Kosova's a Mess
THE ONCE-LOVELY CITY of Gjakova, in western Kosova, a major interreligious center for centuries, played host last week to State Department spokesman James Rubin. Predictably, he called on local Albanians to forgive their Serb neighbors and former oppressors for the suffering visited on them before last year's NATO intervention in Kosova.
But here, the wounds are still fresh. The Hadum mosque, built in 1594, in front of which Rubin delivered his remarks, was partly burned and the top of its minaret shot off by Serb forces. Its library, which dates from 1733, and the local archives of the Kosova Islamic Community, were destroyed. Human losses in the area were worse.
It is easy for Rubin to drop by and preach forgiveness, but far more difficult for people on the ground to achieve reconciliation. Exactly a year after the war to halt the rape of Kosova began, the province is unraveling. NATO forces occupy it, and "the international community" administers it, but it knows neither stability nor security from the continuing machinations of Serbian president Slobodan Milosevic.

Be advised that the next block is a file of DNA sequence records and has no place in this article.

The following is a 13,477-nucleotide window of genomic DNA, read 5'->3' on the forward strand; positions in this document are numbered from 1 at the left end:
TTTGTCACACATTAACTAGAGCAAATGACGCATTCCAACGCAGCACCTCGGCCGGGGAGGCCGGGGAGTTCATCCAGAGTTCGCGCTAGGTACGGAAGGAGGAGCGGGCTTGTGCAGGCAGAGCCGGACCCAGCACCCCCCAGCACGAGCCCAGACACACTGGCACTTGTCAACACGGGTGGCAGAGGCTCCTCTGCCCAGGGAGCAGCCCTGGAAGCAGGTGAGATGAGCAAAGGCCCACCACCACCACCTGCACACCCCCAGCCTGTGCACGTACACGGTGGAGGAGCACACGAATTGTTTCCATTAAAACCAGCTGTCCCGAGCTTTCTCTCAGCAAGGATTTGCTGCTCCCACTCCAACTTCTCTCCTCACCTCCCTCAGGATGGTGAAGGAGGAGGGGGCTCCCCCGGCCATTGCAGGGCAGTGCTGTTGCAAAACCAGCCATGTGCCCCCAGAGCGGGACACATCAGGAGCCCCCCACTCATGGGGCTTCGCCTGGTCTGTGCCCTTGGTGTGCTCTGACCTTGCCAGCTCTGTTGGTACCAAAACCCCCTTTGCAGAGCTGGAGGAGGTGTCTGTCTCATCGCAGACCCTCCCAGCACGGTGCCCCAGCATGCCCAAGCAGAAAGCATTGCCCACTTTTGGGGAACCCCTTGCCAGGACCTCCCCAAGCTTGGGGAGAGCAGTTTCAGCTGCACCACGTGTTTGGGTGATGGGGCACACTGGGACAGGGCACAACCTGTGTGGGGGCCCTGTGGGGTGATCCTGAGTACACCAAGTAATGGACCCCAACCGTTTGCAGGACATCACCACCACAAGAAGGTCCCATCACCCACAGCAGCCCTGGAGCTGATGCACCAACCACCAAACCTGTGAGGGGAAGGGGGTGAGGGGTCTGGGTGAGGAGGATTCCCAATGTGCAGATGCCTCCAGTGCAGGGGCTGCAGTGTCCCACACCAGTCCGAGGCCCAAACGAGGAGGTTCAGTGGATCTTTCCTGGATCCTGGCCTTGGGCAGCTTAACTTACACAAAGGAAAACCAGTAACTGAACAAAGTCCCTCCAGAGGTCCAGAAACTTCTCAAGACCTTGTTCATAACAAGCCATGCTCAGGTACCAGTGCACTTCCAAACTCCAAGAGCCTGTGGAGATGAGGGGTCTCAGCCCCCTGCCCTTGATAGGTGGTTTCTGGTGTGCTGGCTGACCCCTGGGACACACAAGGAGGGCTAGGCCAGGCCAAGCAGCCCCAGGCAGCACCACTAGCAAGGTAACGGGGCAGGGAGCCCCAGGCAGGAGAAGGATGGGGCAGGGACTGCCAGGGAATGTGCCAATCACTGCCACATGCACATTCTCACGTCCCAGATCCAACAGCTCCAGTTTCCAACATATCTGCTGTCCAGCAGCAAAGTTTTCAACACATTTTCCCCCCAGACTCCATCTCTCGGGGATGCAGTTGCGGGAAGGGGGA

In the northern industrial city of Mitrovica, a persistent Serb-Albanian confrontation has produced a dangerous split between the French and American wings of the peacekeeping forces, known as KFOR. When the war ended last summer, Serb militants seized the northern half of Mitrovica, isolating a handful of Albanian residents in a few apartment buildings, and barred Albanians from crossing the bridge over the Ibar river from the predominantly Albanian southern half. Ever since, rioting, arson, shootings, bombings, and stonings have plagued the city.
In a particularly repulsive act of ethnic cleansing, the Serbs expelled Albanian medical personnel and patients from Mitrovica's main hospital, in the northern zone. The hospital has sunk into an unsanitary and generally wretched condition, even while its non-Albanian doctors, employees of the Milosevic government, are reportedly paid twice the salary of their colleagues in Belgrade.